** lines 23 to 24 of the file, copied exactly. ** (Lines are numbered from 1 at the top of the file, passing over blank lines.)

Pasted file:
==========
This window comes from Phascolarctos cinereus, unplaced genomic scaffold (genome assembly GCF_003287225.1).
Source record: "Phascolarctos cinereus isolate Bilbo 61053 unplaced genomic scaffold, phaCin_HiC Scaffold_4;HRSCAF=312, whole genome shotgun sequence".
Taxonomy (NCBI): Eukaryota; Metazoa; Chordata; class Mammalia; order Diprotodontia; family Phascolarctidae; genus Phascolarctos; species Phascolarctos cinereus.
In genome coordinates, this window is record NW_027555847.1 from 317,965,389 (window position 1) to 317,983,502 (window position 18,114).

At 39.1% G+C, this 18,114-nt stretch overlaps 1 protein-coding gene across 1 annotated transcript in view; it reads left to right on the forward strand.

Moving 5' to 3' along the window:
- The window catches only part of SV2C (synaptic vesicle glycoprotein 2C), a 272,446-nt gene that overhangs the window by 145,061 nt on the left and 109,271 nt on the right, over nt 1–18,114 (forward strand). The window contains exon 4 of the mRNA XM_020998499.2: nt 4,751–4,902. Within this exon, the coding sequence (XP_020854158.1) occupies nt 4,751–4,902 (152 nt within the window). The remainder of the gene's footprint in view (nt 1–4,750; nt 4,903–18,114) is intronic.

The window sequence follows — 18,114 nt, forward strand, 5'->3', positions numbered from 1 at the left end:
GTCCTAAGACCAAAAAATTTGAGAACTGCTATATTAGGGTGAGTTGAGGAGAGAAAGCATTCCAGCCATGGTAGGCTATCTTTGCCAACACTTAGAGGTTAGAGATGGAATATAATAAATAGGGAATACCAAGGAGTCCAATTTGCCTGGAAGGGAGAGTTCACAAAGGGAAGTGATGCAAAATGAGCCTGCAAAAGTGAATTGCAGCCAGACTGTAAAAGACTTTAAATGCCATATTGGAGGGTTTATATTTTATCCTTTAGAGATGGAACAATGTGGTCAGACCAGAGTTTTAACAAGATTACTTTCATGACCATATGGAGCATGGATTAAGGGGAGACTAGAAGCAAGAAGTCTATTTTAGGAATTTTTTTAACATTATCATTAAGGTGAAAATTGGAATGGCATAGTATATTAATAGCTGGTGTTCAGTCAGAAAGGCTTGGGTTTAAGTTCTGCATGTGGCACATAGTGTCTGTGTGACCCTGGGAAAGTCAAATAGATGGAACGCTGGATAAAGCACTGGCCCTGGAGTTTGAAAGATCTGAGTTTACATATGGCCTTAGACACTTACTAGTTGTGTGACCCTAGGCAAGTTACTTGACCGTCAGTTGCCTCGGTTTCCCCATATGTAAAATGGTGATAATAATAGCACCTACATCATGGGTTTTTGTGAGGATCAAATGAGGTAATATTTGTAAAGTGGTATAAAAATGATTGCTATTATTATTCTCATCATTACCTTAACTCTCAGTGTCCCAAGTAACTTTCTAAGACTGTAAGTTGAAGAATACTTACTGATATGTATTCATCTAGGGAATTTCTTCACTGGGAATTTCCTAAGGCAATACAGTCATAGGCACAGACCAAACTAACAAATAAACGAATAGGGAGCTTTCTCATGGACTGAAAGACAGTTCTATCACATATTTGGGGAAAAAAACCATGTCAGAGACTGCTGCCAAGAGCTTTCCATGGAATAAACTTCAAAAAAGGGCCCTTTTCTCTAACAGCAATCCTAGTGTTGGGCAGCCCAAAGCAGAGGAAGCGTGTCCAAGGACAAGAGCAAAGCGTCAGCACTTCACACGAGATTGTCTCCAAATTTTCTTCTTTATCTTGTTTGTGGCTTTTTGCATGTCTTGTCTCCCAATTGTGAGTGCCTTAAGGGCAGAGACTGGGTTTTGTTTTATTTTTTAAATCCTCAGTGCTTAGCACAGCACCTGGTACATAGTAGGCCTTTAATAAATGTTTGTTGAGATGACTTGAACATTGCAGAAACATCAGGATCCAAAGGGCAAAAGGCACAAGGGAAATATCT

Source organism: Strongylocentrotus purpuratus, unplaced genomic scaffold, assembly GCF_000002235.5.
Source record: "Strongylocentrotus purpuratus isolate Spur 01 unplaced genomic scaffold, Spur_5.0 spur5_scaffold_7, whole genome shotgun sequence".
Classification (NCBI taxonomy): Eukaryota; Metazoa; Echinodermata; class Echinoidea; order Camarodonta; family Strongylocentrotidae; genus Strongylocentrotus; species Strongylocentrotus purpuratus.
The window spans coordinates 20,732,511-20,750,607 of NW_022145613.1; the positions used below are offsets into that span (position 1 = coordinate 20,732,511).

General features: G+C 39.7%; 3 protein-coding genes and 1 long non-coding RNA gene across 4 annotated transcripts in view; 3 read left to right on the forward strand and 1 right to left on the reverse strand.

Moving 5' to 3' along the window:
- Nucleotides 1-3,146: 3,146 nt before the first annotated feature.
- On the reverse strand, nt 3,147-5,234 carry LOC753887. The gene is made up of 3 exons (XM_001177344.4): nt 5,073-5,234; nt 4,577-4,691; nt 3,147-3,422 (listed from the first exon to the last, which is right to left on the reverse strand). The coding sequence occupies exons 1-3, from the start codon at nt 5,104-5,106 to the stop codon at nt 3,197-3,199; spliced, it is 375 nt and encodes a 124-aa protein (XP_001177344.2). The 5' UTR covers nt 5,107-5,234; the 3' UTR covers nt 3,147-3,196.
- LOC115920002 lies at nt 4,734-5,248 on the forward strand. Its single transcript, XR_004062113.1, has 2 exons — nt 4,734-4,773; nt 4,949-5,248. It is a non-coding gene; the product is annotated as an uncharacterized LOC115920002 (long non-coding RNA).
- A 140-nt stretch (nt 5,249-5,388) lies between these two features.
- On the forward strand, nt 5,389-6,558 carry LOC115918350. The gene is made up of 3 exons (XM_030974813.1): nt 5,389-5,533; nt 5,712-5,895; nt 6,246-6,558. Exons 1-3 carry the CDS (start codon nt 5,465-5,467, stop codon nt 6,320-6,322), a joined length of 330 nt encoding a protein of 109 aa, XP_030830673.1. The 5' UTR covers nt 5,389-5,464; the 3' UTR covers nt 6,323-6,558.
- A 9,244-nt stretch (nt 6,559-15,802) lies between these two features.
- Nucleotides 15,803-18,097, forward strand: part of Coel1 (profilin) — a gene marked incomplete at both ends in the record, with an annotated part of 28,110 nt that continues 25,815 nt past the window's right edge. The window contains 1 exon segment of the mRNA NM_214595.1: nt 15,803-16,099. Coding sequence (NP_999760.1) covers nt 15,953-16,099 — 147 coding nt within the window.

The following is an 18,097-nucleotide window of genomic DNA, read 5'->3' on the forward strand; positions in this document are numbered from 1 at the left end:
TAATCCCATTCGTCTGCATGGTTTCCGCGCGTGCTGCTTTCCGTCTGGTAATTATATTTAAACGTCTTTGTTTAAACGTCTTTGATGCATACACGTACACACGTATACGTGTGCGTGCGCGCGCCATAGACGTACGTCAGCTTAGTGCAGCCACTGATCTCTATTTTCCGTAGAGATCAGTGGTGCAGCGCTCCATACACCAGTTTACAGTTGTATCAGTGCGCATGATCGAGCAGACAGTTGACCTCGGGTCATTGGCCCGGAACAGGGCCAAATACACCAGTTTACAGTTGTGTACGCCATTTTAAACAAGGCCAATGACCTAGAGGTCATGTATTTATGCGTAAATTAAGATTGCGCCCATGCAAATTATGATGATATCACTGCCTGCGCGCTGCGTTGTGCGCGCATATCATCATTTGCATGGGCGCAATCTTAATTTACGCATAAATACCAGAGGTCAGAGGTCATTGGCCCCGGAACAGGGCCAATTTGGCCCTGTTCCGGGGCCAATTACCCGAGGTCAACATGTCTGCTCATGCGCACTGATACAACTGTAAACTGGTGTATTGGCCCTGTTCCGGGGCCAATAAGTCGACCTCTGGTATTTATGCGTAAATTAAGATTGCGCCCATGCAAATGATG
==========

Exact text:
The following is an 18,097-nucleotide window of genomic DNA, read 5'->3' on the forward strand; positions in this document are numbered from 1 at the left end:
TAATCCCATTCGTCTGCATGGTTTCCGCGCGTGCTGCTTTCCGTCTGGTAATTATATTTAAACGTCTTTGTTTAAACGTCTTTGATGCATACACGTACACACGTATACGTGTGCGTGCGCGCGCCATAGACGTACGTCAGCTTAGTGCAGCCACTGATCTCTATTTTCCGTAGAGATCAGTGGTGCAGCGCTCCATACACCAGTTTACAGTTGTATCAGTGCGCATGATCGAGCAGACAGTTGACCTCGGGTCATTGGCCCGGAACAGGGCCAAATACACCAGTTTACAGTTGTGTACGCCATTTTAAACAAGGCCAATGACCTAGAGGTCATGTATTTATGCGTAAATTAAGATTGCGCCCATGCAAATTATGATGATATCACTGCCTGCGCGCTGCGTTGTGCGCGCATATCATCATTTGCATGGGCGCAATCTTAATTTACGCATAAATACCAGAGGTCAGAGGTCATTGGCCCCGGAACAGGGCCAATTTGGCCCTGTTCCGGGGCCAATTACCCGAGGTCAACATGTCTGCTCATGCGCACTGATACAACTGTAAACTGGTGTATTGGCCCTGTTCCGGGGCCAATAAGTCGACCTCTGGTATTTATGCGTAAATTAAGATTGCGCCCATGCAAATGATG